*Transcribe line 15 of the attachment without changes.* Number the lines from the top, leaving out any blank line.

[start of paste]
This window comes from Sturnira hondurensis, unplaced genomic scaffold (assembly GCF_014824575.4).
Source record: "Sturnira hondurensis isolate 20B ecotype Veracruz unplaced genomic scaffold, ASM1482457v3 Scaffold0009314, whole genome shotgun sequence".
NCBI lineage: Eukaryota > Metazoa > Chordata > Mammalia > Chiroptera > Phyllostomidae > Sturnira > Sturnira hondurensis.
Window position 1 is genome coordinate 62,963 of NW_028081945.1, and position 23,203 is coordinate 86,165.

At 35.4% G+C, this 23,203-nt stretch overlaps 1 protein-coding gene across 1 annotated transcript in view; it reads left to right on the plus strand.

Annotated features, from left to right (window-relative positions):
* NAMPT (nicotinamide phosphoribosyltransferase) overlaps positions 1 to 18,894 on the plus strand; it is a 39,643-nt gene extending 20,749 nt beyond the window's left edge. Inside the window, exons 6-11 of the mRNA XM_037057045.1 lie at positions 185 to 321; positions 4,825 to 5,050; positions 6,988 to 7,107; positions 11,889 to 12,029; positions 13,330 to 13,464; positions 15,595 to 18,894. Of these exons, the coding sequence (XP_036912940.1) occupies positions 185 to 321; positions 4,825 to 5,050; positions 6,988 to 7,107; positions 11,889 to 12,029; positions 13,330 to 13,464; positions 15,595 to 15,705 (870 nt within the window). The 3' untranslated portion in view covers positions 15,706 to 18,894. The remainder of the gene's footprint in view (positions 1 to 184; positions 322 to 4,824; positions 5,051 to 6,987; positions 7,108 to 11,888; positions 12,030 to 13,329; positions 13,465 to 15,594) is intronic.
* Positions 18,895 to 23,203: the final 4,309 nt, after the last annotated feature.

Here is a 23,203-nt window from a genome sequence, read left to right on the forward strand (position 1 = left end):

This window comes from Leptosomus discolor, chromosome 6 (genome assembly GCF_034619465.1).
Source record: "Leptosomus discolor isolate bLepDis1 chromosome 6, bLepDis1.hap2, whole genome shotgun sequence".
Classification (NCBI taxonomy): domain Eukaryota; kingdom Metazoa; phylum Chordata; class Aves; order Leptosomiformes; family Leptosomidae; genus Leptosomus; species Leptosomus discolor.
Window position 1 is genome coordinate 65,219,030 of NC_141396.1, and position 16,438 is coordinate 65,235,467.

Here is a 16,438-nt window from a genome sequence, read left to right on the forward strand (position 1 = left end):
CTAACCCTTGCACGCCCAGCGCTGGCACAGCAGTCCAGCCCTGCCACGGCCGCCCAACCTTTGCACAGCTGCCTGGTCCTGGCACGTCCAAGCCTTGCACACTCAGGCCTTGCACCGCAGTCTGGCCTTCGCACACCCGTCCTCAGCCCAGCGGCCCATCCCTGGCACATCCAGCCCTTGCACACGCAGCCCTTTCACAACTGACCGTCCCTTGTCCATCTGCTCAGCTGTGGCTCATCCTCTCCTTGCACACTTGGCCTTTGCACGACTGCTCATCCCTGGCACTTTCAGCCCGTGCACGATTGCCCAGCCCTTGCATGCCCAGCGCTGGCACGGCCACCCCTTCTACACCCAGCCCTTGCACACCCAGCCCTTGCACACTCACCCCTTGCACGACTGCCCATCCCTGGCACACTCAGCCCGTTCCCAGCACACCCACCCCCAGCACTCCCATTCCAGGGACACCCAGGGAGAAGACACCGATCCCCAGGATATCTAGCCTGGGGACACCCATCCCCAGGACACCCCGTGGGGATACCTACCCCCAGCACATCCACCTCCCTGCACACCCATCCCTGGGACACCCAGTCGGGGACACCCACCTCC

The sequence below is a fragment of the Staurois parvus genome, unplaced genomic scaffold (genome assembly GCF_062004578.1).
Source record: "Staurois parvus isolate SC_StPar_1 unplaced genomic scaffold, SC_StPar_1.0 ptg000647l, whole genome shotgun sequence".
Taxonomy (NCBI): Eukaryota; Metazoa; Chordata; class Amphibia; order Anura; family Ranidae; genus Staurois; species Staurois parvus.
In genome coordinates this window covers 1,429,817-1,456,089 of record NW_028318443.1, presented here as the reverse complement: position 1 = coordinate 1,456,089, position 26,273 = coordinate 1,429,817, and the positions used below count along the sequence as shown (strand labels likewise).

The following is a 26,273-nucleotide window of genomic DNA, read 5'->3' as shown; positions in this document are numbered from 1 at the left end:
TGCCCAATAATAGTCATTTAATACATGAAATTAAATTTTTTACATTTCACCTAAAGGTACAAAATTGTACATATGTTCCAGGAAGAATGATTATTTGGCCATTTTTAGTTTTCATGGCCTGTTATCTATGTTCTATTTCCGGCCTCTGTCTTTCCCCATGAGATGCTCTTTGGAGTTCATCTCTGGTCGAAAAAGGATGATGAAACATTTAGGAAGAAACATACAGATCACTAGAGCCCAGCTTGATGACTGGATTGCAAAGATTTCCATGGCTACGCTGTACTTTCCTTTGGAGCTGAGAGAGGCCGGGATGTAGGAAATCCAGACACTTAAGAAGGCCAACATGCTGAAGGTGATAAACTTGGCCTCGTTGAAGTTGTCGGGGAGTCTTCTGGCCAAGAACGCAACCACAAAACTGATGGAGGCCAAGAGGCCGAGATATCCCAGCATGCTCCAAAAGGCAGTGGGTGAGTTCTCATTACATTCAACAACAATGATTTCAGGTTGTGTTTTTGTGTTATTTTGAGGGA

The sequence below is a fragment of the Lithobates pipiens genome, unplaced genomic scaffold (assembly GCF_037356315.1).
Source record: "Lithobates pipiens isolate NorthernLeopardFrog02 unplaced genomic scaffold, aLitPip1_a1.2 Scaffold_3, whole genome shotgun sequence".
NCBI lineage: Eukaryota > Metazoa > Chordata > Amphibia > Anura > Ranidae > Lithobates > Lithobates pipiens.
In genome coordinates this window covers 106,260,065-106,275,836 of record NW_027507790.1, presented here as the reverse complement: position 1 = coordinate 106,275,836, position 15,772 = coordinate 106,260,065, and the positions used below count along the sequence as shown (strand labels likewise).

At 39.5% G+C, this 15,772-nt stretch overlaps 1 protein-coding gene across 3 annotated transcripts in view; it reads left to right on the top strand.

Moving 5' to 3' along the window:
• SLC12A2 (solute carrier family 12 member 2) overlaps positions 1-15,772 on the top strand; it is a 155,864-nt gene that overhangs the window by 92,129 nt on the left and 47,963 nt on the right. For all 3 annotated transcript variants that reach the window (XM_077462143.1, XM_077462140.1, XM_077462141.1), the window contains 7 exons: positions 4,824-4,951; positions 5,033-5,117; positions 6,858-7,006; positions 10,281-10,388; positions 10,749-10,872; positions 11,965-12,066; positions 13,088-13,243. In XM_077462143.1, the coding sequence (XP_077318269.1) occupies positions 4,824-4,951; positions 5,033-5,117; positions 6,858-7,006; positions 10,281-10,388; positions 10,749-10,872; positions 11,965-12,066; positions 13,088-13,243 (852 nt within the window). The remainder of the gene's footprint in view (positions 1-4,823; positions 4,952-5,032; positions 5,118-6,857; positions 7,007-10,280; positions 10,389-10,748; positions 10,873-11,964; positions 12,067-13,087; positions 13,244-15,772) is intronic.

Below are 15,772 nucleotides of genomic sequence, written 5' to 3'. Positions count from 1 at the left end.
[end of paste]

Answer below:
CTAACCCTTGCACGCCCAGCGCTGGCACAGCAGTCCAGCCCTGCCACGGCCGCCCAACCTTTGCACAGCTGCCTGGTCCTGGCACGTCCAAGCCTTGCACACTCAGGCCTTGCACCGCAGTCTGGCCTTCGCACACCCGTCCTCAGCCCAGCGGCCCATCCCTGGCACATCCAGCCCTTGCACACGCAGCCCTTTCACAACTGACCGTCCCTTGTCCATCTGCTCAGCTGTGGCTCATCCTCTCCTTGCACACTTGGCCTTTGCACGACTGCTCATCCCTGGCACTTTCAGCCCGTGCACGATTGCCCAGCCCTTGCATGCCCAGCGCTGGCACGGCCACCCCTTCTACACCCAGCCCTTGCACACCCAGCCCTTGCACACTCACCCCTTGCACGACTGCCCATCCCTGGCACACTCAGCCCGTTCCCAGCACACCCACCCCCAGCACTCCCATTCCAGGGACACCCAGGGAGAAGACACCGATCCCCAGGATATCTAGCCTGGGGACACCCATCCCCAGGACACCCCGTGGGGATACCTACCCCCAGCACATCCACCTCCCTGCACACCCATCCCTGGGACACCCAGTCGGGGACACCCACCTCC